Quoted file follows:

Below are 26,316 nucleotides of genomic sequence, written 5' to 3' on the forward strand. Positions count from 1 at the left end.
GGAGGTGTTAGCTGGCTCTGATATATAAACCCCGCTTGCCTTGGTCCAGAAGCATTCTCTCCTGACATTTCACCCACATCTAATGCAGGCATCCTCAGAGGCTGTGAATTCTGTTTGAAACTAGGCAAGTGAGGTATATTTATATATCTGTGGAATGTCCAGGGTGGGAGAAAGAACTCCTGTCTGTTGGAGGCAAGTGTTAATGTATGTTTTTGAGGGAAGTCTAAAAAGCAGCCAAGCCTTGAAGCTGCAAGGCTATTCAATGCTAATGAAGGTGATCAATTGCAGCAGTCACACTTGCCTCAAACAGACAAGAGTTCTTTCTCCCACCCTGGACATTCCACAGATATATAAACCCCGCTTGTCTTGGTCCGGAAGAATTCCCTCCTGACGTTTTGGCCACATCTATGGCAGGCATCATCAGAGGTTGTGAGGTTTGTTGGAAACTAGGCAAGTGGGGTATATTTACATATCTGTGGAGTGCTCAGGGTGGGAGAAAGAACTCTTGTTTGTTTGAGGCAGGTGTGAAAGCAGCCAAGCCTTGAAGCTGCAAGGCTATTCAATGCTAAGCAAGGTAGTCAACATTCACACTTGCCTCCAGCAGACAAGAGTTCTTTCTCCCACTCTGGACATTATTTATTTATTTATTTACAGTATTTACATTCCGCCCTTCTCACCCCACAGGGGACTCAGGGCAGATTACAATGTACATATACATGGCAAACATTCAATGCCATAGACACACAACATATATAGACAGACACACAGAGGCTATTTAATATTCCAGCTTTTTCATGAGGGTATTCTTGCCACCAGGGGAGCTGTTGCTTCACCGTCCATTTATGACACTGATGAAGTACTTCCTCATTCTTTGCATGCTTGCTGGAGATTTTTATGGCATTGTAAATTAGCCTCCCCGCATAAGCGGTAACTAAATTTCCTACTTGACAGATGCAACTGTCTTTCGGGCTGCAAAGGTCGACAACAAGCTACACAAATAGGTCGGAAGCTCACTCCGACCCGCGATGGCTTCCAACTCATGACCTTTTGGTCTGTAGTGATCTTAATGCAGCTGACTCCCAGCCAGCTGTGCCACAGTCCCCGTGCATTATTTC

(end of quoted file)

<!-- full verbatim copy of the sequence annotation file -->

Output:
Below are 26,316 nucleotides of genomic sequence, written 5' to 3' on the forward strand. Positions count from 1 at the left end.
GGAGGTGTTAGCTGGCTCTGATATATAAACCCCGCTTGCCTTGGTCCAGAAGCATTCTCTCCTGACATTTCACCCACATCTAATGCAGGCATCCTCAGAGGCTGTGAATTCTGTTTGAAACTAGGCAAGTGAGGTATATTTATATATCTGTGGAATGTCCAGGGTGGGAGAAAGAACTCCTGTCTGTTGGAGGCAAGTGTTAATGTATGTTTTTGAGGGAAGTCTAAAAAGCAGCCAAGCCTTGAAGCTGCAAGGCTATTCAATGCTAATGAAGGTGATCAATTGCAGCAGTCACACTTGCCTCAAACAGACAAGAGTTCTTTCTCCCACCCTGGACATTCCACAGATATATAAACCCCGCTTGTCTTGGTCCGGAAGAATTCCCTCCTGACGTTTTGGCCACATCTATGGCAGGCATCATCAGAGGTTGTGAGGTTTGTTGGAAACTAGGCAAGTGGGGTATATTTACATATCTGTGGAGTGCTCAGGGTGGGAGAAAGAACTCTTGTTTGTTTGAGGCAGGTGTGAAAGCAGCCAAGCCTTGAAGCTGCAAGGCTATTCAATGCTAAGCAAGGTAGTCAACATTCACACTTGCCTCCAGCAGACAAGAGTTCTTTCTCCCACTCTGGACATTATTTATTTATTTATTTACAGTATTTACATTCCGCCCTTCTCACCCCACAGGGGACTCAGGGCAGATTACAATGTACATATACATGGCAAACATTCAATGCCATAGACACACAACATATATAGACAGACACACAGAGGCTATTTAATATTCCAGCTTTTTCATGAGGGTATTCTTGCCACCAGGGGAGCTGTTGCTTCACCGTCCATTTATGACACTGATGAAGTACTTCCTCATTCTTTGCATGCTTGCTGGAGATTTTTATGGCATTGTAAATTAGCCTCCCCGCATAAGCGGTAACTAAATTTCCTACTTGACAGATGCAACTGTCTTTCGGGCTGCAAAGGTCGACAACAAGCTACACAAATAGGTCGGAAGCTCACTCCGACCCGCGATGGCTTCCAACTCATGACCTTTTGGTCTGTAGTGATCTTAATGCAGCTGACTCCCAGCCAGCTGTGCCACAGTCCCCGTGCATTATTTC